We were pretty much starving when we touched down in Gold Coast Australia, after a long 13 hour flight to Melbourne and then transferring over to Gold Coast immediately (long story).
Hence, we looked for a restaurant near where we stayed on Broad Beach. I picked out an Italian restaurant called Alto, located a couple of blocks away at the Oasis Shopping Center.
This post is part of a series of casual travel reviews of my trip to Australia in 2016.
Finding a good restaurant is difficult when one is new to a city. One of the questions I kept asking myself was where and what to eat in Gold Coast. Meals are especially precious on a vacation, because there are only so few days, hence we want to make the most out of them. Hopefully, my findings will help you to choose or avoid these restaurants in Australia.
We picked the stuffed roasted bell peppers and roast pork belly for starters, and a seafood pasta, a truffle mushroom risotto and obligatory fish and chips for mains.
The stuffed bell peppers ($14.9) were filled with ricotta cheese, and were quite appetising. While the sweetness of the peppers paired nicely with the goat cheese flavours, I felt there was too much goat cheese, and that the filling could have been better balanced with another ingredient. The unbalance made the starter felt very heavy.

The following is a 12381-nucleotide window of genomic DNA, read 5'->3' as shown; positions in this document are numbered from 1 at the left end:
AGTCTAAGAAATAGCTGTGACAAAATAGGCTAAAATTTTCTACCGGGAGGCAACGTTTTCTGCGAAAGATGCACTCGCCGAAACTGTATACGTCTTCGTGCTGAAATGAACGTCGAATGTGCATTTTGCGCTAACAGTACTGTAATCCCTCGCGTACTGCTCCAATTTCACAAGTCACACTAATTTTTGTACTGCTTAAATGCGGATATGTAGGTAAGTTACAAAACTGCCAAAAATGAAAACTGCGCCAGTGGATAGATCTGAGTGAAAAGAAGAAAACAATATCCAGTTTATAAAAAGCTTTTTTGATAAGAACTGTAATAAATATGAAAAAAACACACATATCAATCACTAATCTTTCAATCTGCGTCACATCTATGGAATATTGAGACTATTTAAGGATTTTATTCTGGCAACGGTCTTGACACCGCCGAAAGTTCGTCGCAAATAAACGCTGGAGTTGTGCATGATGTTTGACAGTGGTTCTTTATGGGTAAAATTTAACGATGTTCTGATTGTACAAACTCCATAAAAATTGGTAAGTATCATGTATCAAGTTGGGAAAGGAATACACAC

The crispy pork belly ($16.9) was very tender, with the skin lightly crisped. Actually, I thought they had removed the skin, and the crisp surface was actually the fat. Either that, or the pork belly had really thin skin. The dish had a predominantly sweet flavour due to the spiced date puree, but was pleasant overall.
Barramundi and chips was one of the lunch set offerings of the day, and I picked it. It was the breaded type of fish and chips, and was fried perfectly golden brown. While Barramundi can thrive in both fresh and saltwater, they typically spend more time in freshwater, giving their meat the distinctive muddy taste which I dislike. I would later in my trip find that Barramundi is one of, if not the most popular and common fish in Australia.
Hand cut chips were a welcome change to the mass produced chips I am used to.
The seafood linguine ($33.9) was tossed in a light tomato sauce, and came chock full of seafood, including half a slipper lobster or crayfish, as we call them in Singapore. The seafood, which included calamari, mussels, prawns, and scallops were bouncy and fresh. This was a very tasty seafood pasta.
The truffle mushroom and spinach risotto ($27.9) was more forgettable, with barely faint traces of truffle and soggy wet rice.
All in all, the food at Alto so so, but definitely felt a little pricey for us as travellers from Shanghai and Singapore.